The student accommodation shortage in Groningen was so big at the beginning of September that internationals had to sleep outdoors. Who will prevent this from happening again? Hanze, RUG or the municipality?
Groningen is beautiful and has been a very popular student city for years. But beauty and popularity are frequently accompanied by problems. A nasty fungal infection, for example. In this case, a chronic room shortage among international students. And the longer we wait, the worse it will get. Current emergency solutions are like a cheap effervescent tablet, but when does the radical antibiotic cure we need present itself?
Why does the municipality fail to build additional student flats?
Overcrowded hostels, street sleepers and emergency shelters in the former refugee centre. The internationals have a tough time. In theory, they are responsible for finding a room themselves, but in practice this often appears to be an impossible task. Why does the municipality fail to build additional student flats? And why do University of Groningen and Hanze UAS continue to recruit students from abroad? Full is full, you might say. High time to subject the parties involved to an interrogation.
Being cheated 2.0
The international guests have personally made the choice to study in Groningen. And, well, that obviously implies hunting for accommodation. Consider it an ancient Groningen initiation rite full of malicious mediators, scammers and merciless slumlords. Even the Dutch must face this tough trial, but the international student are up against some additional obstacles as well: Being cheated 2.0.
Congratulations, you are the proud owner of … the Dumbo Award!
Very often the problems already begin abroad. At room hunting sites the prospective international students search for digs and they often find something. Just send us some money and you’re good to go. Congratulations, you are the proud owner of … the Dumbo Award! After arriving in Groningen, the room does not appear to exist. Money vanished into haze, no accommodation and no network to fall back on. Welcome to Groningen, just pitch put your tent over there.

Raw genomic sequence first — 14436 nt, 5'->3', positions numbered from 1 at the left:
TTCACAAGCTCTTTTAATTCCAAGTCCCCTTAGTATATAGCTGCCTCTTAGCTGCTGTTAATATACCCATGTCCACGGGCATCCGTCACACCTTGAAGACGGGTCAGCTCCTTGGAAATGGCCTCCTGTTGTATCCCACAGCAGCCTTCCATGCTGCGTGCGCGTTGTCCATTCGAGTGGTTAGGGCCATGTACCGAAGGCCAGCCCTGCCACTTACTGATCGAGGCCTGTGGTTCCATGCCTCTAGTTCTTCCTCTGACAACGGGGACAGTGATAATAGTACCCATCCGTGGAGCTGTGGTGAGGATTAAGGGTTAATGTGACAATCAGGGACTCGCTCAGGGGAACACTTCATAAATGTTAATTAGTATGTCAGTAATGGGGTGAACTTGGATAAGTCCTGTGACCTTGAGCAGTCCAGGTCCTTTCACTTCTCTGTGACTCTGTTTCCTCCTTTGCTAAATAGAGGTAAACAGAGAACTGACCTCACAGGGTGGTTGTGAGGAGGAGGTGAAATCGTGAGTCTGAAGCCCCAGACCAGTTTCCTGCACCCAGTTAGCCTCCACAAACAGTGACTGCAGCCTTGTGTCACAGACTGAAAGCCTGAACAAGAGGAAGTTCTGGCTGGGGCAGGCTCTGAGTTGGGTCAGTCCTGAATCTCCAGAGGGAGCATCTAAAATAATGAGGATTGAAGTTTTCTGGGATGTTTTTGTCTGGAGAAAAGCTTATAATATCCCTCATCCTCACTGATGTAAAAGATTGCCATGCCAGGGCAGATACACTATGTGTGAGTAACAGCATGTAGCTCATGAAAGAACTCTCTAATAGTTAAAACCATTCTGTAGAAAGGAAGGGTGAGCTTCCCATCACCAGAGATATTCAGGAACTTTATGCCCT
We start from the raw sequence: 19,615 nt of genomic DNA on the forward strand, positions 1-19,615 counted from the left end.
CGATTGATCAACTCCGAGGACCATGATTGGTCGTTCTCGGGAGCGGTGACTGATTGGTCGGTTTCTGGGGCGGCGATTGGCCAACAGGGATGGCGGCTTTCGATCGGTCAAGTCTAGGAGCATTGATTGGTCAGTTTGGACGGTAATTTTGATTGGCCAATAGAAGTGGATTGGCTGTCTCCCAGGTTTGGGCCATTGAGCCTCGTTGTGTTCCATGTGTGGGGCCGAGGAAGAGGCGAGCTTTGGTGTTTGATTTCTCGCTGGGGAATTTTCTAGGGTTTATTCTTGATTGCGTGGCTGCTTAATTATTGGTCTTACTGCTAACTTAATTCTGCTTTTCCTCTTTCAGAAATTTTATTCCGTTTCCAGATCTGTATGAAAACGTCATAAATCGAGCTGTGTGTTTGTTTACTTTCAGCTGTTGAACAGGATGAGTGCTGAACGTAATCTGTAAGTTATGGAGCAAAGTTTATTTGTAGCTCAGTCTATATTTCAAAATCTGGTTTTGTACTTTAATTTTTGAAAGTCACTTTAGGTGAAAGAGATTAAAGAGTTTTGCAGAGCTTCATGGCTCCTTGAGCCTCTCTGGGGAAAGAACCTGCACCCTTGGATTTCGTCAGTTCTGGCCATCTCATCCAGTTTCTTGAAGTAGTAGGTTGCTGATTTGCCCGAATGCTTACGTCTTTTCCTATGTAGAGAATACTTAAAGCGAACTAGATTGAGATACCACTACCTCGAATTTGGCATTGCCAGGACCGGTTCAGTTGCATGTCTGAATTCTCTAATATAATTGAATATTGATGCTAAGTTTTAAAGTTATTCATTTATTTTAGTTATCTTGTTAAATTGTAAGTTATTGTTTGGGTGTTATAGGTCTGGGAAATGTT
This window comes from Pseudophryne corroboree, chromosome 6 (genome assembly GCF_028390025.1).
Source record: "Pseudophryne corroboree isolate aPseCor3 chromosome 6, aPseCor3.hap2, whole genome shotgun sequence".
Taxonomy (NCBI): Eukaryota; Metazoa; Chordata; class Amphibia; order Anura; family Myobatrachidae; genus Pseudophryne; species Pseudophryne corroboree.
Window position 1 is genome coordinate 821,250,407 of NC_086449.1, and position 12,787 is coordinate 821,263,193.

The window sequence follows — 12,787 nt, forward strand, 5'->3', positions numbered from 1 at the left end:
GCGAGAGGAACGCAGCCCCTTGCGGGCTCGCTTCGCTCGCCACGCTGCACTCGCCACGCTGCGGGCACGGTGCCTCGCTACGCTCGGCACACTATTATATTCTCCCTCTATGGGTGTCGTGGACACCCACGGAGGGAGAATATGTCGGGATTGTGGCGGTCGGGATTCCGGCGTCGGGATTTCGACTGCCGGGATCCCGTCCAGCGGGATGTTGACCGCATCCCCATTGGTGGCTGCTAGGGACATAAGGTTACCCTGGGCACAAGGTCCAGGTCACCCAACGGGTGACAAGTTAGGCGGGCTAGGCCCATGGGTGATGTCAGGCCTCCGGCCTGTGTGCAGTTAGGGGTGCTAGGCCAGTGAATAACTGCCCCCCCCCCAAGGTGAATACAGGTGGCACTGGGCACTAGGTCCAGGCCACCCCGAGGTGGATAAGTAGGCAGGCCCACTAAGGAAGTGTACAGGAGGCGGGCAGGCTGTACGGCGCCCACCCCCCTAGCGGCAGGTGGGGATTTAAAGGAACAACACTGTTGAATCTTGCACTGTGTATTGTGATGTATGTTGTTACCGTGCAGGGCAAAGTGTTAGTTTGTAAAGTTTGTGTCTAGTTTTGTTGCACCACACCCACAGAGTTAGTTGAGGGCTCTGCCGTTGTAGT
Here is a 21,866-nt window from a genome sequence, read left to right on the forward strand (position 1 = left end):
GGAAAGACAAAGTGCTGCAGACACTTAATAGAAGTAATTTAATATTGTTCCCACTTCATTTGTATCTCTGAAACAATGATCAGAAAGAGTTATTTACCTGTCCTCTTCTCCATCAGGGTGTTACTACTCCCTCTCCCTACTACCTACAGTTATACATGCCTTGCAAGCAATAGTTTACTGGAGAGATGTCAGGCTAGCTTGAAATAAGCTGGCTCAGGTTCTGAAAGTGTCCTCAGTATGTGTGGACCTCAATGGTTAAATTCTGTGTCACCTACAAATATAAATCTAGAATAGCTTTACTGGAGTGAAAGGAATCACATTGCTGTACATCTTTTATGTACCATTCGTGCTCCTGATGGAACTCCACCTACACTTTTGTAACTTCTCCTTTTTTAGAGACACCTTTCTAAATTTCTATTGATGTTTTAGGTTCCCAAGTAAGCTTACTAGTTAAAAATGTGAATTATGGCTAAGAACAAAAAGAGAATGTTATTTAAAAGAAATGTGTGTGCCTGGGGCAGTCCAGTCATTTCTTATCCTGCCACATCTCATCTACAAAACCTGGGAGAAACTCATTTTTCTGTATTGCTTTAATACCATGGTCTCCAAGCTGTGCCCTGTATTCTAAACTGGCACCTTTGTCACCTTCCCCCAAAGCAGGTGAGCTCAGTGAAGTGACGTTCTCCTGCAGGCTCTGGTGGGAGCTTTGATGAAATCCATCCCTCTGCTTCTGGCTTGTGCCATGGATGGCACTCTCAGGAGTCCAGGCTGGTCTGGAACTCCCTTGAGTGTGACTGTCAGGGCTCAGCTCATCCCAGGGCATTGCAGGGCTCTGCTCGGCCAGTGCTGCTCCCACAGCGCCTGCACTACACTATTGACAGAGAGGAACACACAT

The search starts again and new obstacles emerge. NO INTERNATIONALS or DUTCH ONLY, it says on various Facebook pages and room sites. Students and homeowners prefer Dutchies who are supposed to stay for years whereas the foreign students are expected to leave after a short while. Sometimes such prejudices come true, very often not. But due to this Dutchies-first mindset, the internationals are forced to throw away lots of dough to brokers, websites and unreliable intermediaries. Very often without any positive result.
Marketing engine runs at full steam
So our newcomers are, there can be no doubt about that, doing their very best. But they cannot succeed on their own. A little help is therefore not only welcome but also much needed. RUG and Hanze should eagerly grab this moment to shine! After all these institutes recruit students from abroad with flashy marketing campaigns promising a wonderful time in a splendid city. Mostly true, but no word is spoken about our embarrassing secret, the room shortage.
So Hanze and RUG just have to stop recruiting
No, the marketing engine runs at full steam. At the same time the hostels are overbooked, new arrivals have to live in tents, some even end up sleeping in the streets. That does not seem to make sense. So Hanze and RUG just have to stop recruiting. That will surely solve the problem, don’t you think?
Shrinkage is disastrous
‘That’s too simple’, says Rob Verhofstad, Member of the the Executive Board of Hanze UAS. ‘In the near future the population composition of the Netherlands will change. A demographic shrinkage that will also decrease the total number of Dutch students at Hanze. That is why we are thinking about strategies to counter this. By offering more master programmes and further education, for example. And of course, by attracting more international students, which contributes to the international character of our college.’